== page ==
Restoring The Pinblock

Restoring The Pinblock

What’s one of the most important parts to any piano? Arguably, many people would point towards the pinblock.

The pinblock is designed to hold the tuning pins tightly in place so the piano does not go out of tune. Pinblocks are usually made of hard maple or beech wood, and are usually laminated so that the end grain of the wood presses up against the tuning pin from multiple directions.Restoring The Pinblock

Tuning pins are about 2 ½ inches long and are made of steel. They are embedded into the pinblock about an inch in depth, with the remaining inch being visible above the wood.

In most cases, tuning pins become loose for one of two reasons.

First, the pinblock may simply be worn out. After years of tuning the pins and moving them back and forth, they simply cause the hole in the wood to be larger than the pin itself. Its similar to a wood screw that has been stripped.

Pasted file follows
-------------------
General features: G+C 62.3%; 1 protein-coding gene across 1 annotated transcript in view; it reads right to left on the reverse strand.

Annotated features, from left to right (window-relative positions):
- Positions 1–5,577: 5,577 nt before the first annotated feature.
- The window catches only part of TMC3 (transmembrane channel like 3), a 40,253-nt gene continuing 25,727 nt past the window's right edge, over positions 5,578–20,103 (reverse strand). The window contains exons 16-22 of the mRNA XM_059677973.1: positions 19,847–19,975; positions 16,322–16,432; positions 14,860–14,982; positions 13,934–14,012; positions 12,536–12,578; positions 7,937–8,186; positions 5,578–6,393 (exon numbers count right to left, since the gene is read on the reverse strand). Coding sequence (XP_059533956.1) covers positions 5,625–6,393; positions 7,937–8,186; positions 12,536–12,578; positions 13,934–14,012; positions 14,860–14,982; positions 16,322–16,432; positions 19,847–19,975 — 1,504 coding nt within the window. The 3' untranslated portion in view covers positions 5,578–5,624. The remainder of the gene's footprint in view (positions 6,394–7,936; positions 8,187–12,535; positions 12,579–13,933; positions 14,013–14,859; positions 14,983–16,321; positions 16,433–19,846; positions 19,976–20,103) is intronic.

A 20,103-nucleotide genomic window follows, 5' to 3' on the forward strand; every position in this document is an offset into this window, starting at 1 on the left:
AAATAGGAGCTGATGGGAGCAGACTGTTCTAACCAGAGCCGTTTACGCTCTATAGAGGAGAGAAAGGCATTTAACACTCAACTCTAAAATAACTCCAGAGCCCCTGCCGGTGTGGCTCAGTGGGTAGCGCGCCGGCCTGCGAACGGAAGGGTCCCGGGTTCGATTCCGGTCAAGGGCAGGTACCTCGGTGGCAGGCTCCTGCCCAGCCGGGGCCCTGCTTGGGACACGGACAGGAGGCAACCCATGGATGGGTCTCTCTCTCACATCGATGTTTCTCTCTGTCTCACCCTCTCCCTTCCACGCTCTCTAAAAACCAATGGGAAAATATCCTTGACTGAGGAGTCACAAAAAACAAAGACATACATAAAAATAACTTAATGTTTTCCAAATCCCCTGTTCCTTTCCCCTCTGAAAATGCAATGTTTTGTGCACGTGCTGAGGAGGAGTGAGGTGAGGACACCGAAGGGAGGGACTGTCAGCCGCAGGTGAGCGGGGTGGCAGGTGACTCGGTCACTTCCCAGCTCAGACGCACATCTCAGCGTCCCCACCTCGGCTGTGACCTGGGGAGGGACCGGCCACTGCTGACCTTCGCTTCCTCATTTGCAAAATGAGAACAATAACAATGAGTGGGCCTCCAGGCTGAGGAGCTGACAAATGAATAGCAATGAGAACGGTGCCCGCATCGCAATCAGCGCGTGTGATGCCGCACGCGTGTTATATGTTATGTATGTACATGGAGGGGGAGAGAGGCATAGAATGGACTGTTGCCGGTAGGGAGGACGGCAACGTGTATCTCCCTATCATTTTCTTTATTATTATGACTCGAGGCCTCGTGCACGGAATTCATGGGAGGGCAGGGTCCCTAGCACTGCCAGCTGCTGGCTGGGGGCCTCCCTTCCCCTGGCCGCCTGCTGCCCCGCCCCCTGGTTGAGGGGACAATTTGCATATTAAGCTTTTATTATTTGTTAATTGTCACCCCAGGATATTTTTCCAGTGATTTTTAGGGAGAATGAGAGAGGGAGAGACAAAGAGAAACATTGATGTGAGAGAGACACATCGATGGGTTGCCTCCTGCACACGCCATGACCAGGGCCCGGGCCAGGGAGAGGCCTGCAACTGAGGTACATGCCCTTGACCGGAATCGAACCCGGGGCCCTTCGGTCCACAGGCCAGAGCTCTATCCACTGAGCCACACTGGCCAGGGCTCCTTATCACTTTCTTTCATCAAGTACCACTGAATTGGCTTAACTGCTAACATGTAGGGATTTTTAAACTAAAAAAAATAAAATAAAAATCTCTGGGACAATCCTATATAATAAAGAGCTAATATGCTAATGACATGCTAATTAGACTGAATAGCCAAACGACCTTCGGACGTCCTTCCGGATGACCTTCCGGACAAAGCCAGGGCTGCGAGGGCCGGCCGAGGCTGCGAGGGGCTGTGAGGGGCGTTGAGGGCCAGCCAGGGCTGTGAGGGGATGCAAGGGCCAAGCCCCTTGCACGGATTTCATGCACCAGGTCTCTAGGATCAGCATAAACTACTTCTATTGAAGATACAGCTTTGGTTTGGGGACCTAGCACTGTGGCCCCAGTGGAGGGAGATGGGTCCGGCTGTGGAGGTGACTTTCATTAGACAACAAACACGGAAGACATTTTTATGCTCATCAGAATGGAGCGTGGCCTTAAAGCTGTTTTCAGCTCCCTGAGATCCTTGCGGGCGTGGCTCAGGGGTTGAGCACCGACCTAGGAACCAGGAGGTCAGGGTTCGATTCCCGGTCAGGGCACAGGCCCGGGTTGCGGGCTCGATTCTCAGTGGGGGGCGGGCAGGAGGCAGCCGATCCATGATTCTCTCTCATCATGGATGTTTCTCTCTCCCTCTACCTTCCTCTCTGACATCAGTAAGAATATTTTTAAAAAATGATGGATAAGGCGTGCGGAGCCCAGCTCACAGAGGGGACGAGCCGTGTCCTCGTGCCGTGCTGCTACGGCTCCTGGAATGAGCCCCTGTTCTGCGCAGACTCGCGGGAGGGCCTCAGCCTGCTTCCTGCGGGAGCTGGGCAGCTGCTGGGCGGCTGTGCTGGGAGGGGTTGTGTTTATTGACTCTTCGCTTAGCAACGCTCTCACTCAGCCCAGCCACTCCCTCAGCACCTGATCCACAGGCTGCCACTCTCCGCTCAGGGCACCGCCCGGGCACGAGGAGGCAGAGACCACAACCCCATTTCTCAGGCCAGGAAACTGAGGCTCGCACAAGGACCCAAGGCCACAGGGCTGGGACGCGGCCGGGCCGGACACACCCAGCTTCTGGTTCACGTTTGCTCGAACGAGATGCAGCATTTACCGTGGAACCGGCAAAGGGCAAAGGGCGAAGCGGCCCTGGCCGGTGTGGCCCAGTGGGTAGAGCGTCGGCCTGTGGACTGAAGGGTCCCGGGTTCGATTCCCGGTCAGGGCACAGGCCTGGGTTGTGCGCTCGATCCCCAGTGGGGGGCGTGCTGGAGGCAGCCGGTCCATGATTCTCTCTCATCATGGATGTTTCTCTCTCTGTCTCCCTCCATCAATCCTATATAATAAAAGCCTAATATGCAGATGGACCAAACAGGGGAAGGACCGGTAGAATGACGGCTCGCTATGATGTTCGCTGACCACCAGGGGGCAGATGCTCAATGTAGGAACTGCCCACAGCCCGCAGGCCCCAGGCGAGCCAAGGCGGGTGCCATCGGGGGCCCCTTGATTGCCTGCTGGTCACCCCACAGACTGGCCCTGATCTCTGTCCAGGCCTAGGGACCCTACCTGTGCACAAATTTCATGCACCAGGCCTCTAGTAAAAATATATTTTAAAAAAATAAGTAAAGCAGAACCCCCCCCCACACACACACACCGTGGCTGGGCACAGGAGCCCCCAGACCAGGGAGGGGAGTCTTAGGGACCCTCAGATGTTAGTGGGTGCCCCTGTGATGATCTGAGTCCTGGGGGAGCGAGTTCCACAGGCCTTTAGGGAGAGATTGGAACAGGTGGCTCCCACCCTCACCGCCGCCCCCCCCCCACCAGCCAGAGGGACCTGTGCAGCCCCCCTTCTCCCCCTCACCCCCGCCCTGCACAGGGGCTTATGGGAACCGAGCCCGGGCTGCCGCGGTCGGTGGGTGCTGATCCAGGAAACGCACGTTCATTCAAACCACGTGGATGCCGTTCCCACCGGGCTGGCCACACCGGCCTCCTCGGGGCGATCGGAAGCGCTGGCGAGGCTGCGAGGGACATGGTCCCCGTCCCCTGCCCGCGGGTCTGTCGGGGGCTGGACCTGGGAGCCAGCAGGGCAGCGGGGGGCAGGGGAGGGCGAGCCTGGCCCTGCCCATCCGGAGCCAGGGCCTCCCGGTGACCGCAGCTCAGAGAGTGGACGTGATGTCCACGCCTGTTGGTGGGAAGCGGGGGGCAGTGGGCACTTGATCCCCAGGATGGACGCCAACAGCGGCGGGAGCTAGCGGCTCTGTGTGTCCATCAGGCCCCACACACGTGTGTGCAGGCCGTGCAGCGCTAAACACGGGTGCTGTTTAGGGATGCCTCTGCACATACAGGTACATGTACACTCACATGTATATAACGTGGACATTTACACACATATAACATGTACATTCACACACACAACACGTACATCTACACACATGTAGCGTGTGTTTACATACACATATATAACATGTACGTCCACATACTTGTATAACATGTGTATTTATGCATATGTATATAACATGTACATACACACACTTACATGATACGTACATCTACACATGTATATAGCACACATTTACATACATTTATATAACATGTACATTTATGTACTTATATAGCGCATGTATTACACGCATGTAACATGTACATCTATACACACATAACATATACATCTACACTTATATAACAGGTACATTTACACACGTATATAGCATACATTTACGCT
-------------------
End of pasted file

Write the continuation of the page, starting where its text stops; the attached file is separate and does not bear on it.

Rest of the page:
Second, the more serious of the two problems can be a cracked pinblock. Cracks can form in the pinblock between two or more of the tuning pins. The crack causes the holes to open up and the pins become so loose they will not stay in place. Cracks can be caused by a number of things, including an excessively dry environment, or by an inexperienced technician who pounds the pins in without the proper support from behind.

Is the pinblock worth replacing? That all depends on the piano and the pinblock. If a pinblock is cracked in an inexpensive upright, its often not worth the cost of fixing it. If a name brand grand piano is suffering from a worn out pinblock, a trained technician may be able to restring the piano using oversized tuning pins, and give your piano several more decades of life.

The only way to know for sure is to have a trained technician inspect your piano. Give us a call today.